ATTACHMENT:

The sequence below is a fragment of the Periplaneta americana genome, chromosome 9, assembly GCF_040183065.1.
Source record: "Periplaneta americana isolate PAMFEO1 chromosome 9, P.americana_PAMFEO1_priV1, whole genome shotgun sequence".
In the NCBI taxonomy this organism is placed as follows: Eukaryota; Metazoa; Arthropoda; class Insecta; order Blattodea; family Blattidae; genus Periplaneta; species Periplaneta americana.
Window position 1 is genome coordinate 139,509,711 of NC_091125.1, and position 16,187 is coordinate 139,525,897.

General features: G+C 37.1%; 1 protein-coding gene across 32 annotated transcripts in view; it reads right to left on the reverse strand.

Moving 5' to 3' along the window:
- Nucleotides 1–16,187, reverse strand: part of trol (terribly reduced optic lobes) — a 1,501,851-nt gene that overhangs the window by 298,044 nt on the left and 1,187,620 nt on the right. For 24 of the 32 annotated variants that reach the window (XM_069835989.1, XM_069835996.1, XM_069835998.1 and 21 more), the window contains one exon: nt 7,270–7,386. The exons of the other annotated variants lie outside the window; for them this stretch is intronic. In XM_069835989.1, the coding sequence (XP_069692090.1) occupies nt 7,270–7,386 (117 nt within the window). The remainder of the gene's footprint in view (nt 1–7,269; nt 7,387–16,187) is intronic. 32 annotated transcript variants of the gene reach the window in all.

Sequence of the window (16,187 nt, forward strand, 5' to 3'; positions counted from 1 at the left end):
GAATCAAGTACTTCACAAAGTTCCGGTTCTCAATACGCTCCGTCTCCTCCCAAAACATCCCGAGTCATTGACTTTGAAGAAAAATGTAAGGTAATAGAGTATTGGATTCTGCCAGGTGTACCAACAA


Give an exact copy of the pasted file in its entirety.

The sequence below is a fragment of the Periplaneta americana genome, chromosome 9, assembly GCF_040183065.1.
Source record: "Periplaneta americana isolate PAMFEO1 chromosome 9, P.americana_PAMFEO1_priV1, whole genome shotgun sequence".
In the NCBI taxonomy this organism is placed as follows: Eukaryota; Metazoa; Arthropoda; class Insecta; order Blattodea; family Blattidae; genus Periplaneta; species Periplaneta americana.
Window position 1 is genome coordinate 139,509,711 of NC_091125.1, and position 16,187 is coordinate 139,525,897.

General features: G+C 37.1%; 1 protein-coding gene across 32 annotated transcripts in view; it reads right to left on the reverse strand.

Moving 5' to 3' along the window:
- Nucleotides 1–16,187, reverse strand: part of trol (terribly reduced optic lobes) — a 1,501,851-nt gene that overhangs the window by 298,044 nt on the left and 1,187,620 nt on the right. For 24 of the 32 annotated variants that reach the window (XM_069835989.1, XM_069835996.1, XM_069835998.1 and 21 more), the window contains one exon: nt 7,270–7,386. The exons of the other annotated variants lie outside the window; for them this stretch is intronic. In XM_069835989.1, the coding sequence (XP_069692090.1) occupies nt 7,270–7,386 (117 nt within the window). The remainder of the gene's footprint in view (nt 1–7,269; nt 7,387–16,187) is intronic. 32 annotated transcript variants of the gene reach the window in all.

Sequence of the window (16,187 nt, forward strand, 5' to 3'; positions counted from 1 at the left end):
GAATCAAGTACTTCACAAAGTTCCGGTTCTCAATACGCTCCGTCTCCTCCCAAAACATCCCGAGTCATTGACTTTGAAGAAAAATGTAAGGTAATAGAGTATTGGATTCTGCCAGGTGTACCAACAA